In recent years, the results of various social studies have attracted increased attention in the media and, as a result, are more publicized. The high volume of publications is a way to disseminate and convey to the public important lessons about the society in which we live. However, sometimes information is distorted, a lot is lost in translation, or important main points of the study are missed, such distortion has several consequences. In the analyzed research and news articles on gender bias towards women in science, there are some similar omissions.
The news article “Bias Persists for Women of Science, a Study Finds” is based on research reflected in “Science faculty’s subtle gender biases favor male students.” The author emphasizes that science professors at American universities believe female students are less competent than male students with the same achievements and skills. The article briefly describes the testing procedure, provides the opinions of some university professors, and suggests conclusions. Professors were less likely to offer women a job, and if they were willing to offer a job to a woman, the starting salary was lower than that offered to a man. Both female and male professors from different science departments were prejudiced against female students (Chang, 2012). The main finding was that bias is a subconscious cultural influence and not deliberate discrimination.
Despite the simplification of the information conveyed, the news article reflects the main points and research results of the journal article. The information is presented in a rather concise form, comments are given by professors absent in the study; this is due to the required format, assuming research review material and expert opinion. Such a scheme occurs most often and is intended to attract the attention and interest of the reader, who does not intend to delve into more significant research, statistics and figures. The formulation that introduces the subject is very categorical and can be perceived or even reused incorrectly. The emphasis is on the incompetence of women in science compared to men, according to the professors. The categorical formulation assumes a one-sided perception of the situation and is regarded rather as discrimination towards female students, which is not correct. The study focuses on gender bias, which is ubiquitous and can be justified by subconscious centuries-old cultural influences (Moss-Racusin et al., 2012). The point is that the prejudices do not stem from a conscious desire to impede the progress of women in science.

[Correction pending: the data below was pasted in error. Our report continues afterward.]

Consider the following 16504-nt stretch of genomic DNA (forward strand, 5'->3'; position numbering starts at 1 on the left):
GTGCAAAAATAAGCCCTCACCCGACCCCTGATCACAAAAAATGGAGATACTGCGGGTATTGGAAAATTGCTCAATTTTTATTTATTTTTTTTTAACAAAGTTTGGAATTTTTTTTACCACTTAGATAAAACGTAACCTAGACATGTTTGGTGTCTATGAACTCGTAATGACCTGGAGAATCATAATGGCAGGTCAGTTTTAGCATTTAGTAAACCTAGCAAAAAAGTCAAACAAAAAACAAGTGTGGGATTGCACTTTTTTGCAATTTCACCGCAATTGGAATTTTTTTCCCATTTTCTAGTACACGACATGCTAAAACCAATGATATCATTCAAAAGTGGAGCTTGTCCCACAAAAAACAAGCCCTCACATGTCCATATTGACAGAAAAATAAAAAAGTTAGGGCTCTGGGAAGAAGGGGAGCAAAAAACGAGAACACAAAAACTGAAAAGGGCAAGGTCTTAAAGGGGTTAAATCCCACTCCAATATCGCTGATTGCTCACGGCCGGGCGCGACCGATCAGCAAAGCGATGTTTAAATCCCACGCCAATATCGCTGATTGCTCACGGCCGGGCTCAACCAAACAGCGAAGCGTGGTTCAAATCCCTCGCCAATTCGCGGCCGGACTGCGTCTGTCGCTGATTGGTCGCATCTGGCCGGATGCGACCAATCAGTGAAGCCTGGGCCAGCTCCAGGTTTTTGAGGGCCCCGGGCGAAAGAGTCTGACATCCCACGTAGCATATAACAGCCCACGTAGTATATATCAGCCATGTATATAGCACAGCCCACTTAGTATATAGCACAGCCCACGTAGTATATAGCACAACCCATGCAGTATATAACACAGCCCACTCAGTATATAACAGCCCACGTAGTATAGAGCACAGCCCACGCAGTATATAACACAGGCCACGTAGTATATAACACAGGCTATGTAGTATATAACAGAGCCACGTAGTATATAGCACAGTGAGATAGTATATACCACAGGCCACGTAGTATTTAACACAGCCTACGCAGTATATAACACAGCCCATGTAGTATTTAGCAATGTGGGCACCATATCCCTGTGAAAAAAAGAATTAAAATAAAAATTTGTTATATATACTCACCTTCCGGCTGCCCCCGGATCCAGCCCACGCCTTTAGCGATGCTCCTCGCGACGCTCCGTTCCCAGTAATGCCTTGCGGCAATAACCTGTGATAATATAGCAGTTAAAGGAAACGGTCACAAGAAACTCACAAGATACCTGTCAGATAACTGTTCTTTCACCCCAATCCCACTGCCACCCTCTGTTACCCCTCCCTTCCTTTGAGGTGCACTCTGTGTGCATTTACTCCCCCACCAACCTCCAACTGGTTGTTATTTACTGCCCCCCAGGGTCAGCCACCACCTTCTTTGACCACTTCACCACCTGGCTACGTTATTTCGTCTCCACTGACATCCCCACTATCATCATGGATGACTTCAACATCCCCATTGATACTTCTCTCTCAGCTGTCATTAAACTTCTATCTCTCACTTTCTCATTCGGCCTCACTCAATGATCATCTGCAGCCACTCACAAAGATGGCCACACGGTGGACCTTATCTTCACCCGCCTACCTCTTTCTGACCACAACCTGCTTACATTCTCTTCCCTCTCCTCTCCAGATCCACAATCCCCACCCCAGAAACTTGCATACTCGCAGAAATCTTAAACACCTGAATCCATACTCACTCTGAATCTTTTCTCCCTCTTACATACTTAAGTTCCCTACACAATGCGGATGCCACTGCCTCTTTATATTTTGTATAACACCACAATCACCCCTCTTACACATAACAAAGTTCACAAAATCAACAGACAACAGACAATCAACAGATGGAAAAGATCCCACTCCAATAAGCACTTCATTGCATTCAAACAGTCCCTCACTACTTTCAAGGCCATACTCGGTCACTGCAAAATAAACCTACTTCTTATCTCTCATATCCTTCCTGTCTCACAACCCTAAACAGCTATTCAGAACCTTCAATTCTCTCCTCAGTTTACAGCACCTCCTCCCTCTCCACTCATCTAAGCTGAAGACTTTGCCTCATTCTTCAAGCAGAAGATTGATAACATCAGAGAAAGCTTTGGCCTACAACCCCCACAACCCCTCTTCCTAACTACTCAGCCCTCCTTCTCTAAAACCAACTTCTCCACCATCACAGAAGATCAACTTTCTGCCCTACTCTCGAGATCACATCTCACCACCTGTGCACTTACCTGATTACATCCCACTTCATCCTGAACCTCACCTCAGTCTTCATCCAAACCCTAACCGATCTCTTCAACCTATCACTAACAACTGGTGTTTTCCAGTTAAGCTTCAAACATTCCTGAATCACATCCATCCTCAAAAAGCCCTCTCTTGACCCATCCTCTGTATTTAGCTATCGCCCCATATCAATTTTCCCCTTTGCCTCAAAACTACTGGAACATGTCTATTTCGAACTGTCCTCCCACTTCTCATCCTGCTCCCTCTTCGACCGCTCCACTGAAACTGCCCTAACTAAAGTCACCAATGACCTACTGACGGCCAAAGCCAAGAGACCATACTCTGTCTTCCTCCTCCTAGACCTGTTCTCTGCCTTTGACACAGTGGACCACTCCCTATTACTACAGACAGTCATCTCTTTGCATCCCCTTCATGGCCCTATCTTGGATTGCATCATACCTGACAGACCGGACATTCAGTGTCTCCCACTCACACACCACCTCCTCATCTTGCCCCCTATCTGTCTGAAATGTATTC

The main disappointing finding of the study is that existing gender bias prevents women from fully participating in science. Subsequently, this can undermine the possibility of expanding scientific personnel, affecting national competitiveness and recognition in this area. The news article misses these conclusions, limiting the reader to social issues while not providing information about what this could threaten in a global sense. The methodology is not discussed in the study overview, but testing is provided as detailed as possible; the main points that give communication and understanding to the reader are indicated. Much simplified information, some categorical formulations, incorrect accents, and conclusions convey the research results in a limited way; depriving the opportunity to see the whole picture of what is happening. The summary of highlights provides general information and can sometimes be helpful, but the shortcomings described can lead to misunderstanding or misuse of the research results by the public.
Moss-Racusin, C. A., Dovidio, J. F., Brescoll, V. L., Graham, M. J., & Handelsman, J. (2012). Science faculty’s subtle gender biases favor male students. Proceedings of the national academy of sciences, 109(41), 16474-16479.
Chang, K. (2012). Bias Persists for Women of Science, a Study Finds. The New York Times.